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The 2010 Census to Virginia conducted by the U.S. Census Bureau delivered results that demonstrated precise population growth in the Commonwealth. Under the Constitutional requirement of one person one vote, the State Legislature was required to draw each House and Senate legislative district to reflect equal apportionment utilizing the new population numbers. The new lines would also reflect compliance with a provision of the Voting Rights Act of 1965 which prohibits discriminatory reapportionment lines.
I was heavily invested in the Governor's actions on legislation and played a legal and negotiating role in the redistricting process that became around-the-clock work. I centered my work around the belief that the redistricting process should result in legislative districts that are compact, contiguous, share a common interest and provide voters with fair representation.
In April 2011, the General Assembly approved a final plan to redraw the state’s legislative districts. The boundaries of all 140 districts were redrawn to reflect population shifts reported in the 2010 census. The House of Delegates plan added three new seats in Northern Virginia, and the Senate plan shifted a seat to Northern Virginia to accommodate the population increase.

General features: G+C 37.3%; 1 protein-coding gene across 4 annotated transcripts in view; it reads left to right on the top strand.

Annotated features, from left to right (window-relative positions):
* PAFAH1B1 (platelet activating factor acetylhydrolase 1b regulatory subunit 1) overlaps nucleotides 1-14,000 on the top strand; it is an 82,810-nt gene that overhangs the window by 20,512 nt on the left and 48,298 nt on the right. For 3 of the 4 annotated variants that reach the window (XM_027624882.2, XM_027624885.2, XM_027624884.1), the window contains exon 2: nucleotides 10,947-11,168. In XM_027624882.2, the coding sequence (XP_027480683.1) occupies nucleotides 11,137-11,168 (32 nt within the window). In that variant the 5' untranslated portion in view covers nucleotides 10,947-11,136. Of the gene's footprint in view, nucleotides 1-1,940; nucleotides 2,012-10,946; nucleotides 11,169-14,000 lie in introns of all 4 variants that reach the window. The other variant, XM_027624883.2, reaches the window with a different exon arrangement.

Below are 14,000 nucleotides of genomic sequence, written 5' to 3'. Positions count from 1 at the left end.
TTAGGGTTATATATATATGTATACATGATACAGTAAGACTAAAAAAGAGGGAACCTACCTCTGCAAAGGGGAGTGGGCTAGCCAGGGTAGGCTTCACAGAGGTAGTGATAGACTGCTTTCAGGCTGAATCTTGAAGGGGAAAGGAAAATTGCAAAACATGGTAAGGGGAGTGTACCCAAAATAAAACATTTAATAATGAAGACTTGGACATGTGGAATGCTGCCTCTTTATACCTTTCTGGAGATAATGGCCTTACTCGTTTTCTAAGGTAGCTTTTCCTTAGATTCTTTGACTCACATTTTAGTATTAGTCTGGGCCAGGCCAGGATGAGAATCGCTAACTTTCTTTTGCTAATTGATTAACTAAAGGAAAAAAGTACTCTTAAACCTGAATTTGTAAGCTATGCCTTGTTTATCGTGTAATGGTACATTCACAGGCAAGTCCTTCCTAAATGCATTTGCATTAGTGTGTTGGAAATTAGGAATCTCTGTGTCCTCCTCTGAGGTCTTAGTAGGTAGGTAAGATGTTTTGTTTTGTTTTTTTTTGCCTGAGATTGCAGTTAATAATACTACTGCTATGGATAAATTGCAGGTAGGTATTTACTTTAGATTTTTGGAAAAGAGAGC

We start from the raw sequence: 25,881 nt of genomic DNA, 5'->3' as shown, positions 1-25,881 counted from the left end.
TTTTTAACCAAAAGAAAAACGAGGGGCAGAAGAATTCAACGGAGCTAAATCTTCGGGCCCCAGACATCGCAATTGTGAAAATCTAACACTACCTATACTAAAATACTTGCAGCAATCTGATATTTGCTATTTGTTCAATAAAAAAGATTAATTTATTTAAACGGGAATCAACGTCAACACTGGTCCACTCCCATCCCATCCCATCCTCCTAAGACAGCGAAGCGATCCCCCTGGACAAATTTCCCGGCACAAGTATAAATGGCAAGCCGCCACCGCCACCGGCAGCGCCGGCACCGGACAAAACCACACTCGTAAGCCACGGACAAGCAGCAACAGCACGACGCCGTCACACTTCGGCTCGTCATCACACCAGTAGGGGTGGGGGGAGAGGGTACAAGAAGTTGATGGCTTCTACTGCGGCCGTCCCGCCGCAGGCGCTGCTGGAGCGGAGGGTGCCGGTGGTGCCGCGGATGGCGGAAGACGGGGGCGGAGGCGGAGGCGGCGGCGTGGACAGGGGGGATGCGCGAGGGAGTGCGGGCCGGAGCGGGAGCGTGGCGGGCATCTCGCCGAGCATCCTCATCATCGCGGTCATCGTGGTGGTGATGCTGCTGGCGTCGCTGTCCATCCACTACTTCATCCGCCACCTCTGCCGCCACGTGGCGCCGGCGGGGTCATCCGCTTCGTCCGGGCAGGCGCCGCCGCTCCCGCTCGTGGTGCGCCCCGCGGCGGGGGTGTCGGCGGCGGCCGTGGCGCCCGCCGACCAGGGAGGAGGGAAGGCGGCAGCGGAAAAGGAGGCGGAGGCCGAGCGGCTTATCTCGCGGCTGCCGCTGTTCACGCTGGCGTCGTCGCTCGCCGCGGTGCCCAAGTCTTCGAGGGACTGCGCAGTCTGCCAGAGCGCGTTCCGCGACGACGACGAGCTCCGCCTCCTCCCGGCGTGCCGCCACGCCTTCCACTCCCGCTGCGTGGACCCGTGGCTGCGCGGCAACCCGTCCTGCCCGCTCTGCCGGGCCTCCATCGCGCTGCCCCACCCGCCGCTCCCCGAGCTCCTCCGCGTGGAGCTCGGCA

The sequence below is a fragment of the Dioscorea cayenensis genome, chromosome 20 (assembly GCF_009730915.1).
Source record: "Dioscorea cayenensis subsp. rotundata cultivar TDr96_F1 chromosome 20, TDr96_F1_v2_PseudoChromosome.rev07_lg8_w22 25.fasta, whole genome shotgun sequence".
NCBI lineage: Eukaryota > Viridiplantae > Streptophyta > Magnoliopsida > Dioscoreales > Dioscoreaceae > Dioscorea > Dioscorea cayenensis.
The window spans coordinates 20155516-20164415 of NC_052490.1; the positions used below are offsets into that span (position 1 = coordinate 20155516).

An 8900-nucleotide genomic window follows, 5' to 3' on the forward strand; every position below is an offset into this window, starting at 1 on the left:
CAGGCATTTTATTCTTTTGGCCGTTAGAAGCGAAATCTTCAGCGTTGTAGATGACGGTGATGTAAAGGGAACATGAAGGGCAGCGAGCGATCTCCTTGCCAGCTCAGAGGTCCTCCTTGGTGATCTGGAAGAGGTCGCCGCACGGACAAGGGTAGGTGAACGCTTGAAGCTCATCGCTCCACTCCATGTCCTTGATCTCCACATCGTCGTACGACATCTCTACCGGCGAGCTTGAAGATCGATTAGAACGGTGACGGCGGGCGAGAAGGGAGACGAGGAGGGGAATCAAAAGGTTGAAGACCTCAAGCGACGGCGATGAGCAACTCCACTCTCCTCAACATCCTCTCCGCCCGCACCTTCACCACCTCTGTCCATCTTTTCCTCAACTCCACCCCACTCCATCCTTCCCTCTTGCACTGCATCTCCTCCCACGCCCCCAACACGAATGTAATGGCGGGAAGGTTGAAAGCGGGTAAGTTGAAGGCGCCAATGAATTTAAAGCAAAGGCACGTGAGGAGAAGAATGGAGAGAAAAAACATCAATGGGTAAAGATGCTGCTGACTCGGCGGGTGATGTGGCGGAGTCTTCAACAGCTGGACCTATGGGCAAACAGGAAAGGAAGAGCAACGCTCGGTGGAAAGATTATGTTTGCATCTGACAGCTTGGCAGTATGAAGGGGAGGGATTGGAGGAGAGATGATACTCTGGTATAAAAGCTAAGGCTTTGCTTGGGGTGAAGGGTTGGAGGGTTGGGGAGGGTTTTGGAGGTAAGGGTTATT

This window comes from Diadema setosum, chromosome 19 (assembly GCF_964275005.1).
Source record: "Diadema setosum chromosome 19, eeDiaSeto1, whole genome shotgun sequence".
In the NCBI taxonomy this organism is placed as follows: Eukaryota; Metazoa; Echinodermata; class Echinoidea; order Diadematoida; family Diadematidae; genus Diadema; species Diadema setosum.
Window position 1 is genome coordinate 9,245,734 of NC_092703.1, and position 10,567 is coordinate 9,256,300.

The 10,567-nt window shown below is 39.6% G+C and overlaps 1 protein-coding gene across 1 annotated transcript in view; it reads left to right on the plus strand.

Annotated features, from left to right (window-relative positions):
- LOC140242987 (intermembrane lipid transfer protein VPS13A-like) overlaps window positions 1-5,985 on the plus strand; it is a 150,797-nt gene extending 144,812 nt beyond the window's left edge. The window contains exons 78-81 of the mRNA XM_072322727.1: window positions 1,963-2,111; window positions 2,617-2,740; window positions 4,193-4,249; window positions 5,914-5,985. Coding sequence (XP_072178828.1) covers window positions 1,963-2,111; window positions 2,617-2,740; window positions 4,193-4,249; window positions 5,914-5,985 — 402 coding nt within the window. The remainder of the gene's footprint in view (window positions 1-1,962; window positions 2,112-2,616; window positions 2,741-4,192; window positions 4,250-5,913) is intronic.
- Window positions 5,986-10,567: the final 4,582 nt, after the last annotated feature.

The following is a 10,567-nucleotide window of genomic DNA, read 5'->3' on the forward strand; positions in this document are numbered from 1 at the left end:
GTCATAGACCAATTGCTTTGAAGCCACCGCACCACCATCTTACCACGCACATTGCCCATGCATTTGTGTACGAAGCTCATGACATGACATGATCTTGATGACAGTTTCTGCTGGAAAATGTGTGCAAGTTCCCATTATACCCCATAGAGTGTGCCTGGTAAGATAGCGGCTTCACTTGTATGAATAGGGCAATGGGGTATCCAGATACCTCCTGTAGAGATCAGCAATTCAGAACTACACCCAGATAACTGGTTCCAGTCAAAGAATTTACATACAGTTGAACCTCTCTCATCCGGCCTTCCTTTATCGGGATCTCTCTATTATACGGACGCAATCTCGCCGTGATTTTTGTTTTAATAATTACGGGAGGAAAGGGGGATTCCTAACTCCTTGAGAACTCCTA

The final compromise bill was signed into law by the Governor in April, and in July it was also approved by the Department of Justice. Federal approval means that all redrawn Virginia Senate and House of Delegates districts have been approved and were used in the August 2011 primaries and will be used in the November 2011 general election.
Please click here to see the new list of precincts in the 27th District
In advance of the 2012 elections, the boundaries of Virginia’s state congressional districts are also being redrawn to reflect population changes. The districts should reflect bipartisan support and be fair, equitable and best represent the citizens of the Commonwealth of Virginia.
Map of the 27th District
Map courtesy of VPAP (Virginia Public Access Project)